Standort: / Meldung: "US Media finally notice the "Occupy Wall Street" movement"

Riem Higazi

Cultural mash-ups, political slip-ups, and other things that make me go hmmm.

5. 10. 2011 - 15:11

US Media finally notice the "Occupy Wall Street" movement

Reality Check: Greece 24 hour strikes, Syria's protests making ground slowly, Occupy Wall Street ignored in media, Bulgaria anti-Roma protests, Apple's super hype i-phone.

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The Occupy Wall Street Protest Movement is disgruntled about a great many issues affecting the poor and middle class in the United States. Corporate greed, low tax rates for the rich, unaffordable health insurance, the intricate relationship between big business and big government, the mortgage system, the banking systems, and a host of other money-related topics.

Well, the OWS protesters have yet another complaint: the lack of attention they are receiving from the mainstream media. They say, if it wasn’t for citizen journalism, the OWS Protest Movement would be the ‘What Protest Movement?’ for most Americans.

So the $100 million dollar question is, “Why has the US mainstream media virtually ignored the protests?” The networks themselves say it's because of the low numbers of protesters and their unclear goals and messages. However, some people suspect it is more about money, and say the news corporations don’t want to bite the hand that feeds them. They say especially ‘conservative’ news corporations are loathe to expose the police brutality and not-so-freedom-of-expression-y footage to be found on Wall Street these days. The OWS Protest Movement may be the beginning of a people’s revolution that could rock the boat and this makes people nervous (especially rich people). So how to deal with pesky commoners who want their fair share of the pie? Belittle them, squash them, and ignore them. Well, if that was the idea, it isn’t working anymore thanks to cheap digital cameras, youtube, and an increasing anger amongst the common people. It seems mainstream media have taken note and are starting to change partners when it comes to providing fair and unbalanced news AND making money.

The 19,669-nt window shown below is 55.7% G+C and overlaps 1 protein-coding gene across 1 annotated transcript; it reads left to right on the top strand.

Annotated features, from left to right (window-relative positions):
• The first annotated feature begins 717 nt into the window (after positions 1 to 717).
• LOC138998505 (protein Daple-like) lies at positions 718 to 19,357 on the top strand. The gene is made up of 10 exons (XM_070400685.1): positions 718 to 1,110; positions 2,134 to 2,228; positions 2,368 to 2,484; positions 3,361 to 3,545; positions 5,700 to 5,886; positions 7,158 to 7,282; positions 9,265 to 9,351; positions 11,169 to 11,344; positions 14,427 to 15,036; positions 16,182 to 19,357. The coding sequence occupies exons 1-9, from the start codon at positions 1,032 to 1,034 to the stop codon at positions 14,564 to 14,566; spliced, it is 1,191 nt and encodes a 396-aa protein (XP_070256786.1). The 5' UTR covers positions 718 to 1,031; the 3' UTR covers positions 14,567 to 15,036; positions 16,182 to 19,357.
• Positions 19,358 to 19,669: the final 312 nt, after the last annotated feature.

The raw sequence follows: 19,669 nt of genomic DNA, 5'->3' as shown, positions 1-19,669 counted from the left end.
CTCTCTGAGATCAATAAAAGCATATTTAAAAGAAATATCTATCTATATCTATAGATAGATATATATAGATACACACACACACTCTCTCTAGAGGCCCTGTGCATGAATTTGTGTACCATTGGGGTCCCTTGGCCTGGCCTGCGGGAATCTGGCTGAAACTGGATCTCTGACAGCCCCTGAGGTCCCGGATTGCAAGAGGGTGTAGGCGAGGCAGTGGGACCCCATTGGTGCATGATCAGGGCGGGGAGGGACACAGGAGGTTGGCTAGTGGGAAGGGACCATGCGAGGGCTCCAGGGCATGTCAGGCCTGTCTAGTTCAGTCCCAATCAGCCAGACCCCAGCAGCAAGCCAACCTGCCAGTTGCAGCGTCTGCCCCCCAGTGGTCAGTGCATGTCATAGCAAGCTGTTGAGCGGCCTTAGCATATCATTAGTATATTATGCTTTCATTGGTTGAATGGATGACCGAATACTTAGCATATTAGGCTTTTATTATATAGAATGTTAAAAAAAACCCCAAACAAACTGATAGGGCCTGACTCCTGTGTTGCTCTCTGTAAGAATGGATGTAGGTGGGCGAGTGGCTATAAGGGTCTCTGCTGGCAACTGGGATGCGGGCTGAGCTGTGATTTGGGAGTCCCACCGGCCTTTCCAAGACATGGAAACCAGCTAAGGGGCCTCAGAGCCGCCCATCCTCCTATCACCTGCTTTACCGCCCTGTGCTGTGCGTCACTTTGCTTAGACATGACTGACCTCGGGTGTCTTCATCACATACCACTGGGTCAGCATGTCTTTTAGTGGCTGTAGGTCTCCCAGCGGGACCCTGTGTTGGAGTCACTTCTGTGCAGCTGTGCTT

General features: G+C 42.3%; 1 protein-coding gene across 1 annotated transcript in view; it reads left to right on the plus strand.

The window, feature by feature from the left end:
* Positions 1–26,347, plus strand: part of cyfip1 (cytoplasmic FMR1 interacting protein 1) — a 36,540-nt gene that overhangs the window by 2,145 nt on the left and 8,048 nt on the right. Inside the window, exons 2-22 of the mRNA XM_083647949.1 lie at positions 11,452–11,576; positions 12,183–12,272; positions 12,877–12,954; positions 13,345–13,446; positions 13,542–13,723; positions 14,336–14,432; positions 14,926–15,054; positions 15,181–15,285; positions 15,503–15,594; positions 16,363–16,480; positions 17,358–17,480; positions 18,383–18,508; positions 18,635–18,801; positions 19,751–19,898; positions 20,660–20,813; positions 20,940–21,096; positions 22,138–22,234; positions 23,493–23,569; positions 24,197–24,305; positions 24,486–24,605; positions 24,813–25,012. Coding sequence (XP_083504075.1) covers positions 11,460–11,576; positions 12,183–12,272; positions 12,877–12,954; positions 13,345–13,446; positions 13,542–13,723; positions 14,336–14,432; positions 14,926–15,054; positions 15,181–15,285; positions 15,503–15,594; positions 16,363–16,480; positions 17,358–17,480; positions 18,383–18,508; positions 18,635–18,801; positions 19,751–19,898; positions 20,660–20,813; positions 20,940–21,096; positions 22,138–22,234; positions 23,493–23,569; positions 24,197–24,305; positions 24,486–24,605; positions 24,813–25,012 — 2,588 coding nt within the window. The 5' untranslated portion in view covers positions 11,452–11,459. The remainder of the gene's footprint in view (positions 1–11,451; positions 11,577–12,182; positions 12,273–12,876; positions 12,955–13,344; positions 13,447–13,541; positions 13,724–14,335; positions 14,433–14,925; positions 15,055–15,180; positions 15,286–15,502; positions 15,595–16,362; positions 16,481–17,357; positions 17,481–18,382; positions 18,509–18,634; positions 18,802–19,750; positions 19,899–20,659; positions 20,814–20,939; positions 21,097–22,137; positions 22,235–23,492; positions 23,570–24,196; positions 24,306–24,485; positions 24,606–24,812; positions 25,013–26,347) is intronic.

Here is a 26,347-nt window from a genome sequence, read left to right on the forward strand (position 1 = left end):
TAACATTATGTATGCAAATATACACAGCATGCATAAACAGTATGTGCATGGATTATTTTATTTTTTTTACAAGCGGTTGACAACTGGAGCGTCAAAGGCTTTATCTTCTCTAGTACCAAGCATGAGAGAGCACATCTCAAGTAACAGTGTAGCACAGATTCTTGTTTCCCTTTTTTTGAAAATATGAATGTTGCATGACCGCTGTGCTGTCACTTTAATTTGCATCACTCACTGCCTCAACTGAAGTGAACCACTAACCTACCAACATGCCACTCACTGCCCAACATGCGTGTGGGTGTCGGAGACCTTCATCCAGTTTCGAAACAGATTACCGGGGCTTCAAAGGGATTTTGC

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Unprecedented 24 hour strike in Greece

After a few months of quiet after the massive anti-austerity protests earlier this year, Greeks are on the streets again demonstrating against the further austerity measures the government is imposing to secure the EU bailout. This time, even the air-traffic controllers are on strike, hitting at the country's valuable tourism industry. Our Athens correspondent, Mark Lowen, reports on the unrest and its implications.

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Syrian protests making slow progress

The UN Security Council failed to pass a motion which had the potential for sanctions to be imposed on Syria for it's brutal crackdown on protesters. However, the protests continue, fuelled largely by young people who are now the driving force behind the anti-government movement. Senay Özdenis an expert on Syria from Koc university in Istanbul in Turkey, and is in close touch with opposition figures in Syria. She gave Joanna King her analysis of the current situation.

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Protests in Bulgaria signal escalating anti-corruption anger

A wave of anti-Roma protests that have swept Bulgaria are less to do with ethnic tensions and more about public anger at corruption, according to Ogyan Zlatev, the director of the Media Development Centre in Sofia. He told Elizabeth Alcock that frustration with the lack of justice and functioning government systems has reached boiling point, and will be reflected in the elections later this month.

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The Apple hype

People eagerly awaiting the launch of the i-phone 5 were disappointed when it turned out to be an i-phone 4s. Daniel Sokolov of CT magazine discusses the Apple cult following and the future of the smart-phone with Steve Crilley.

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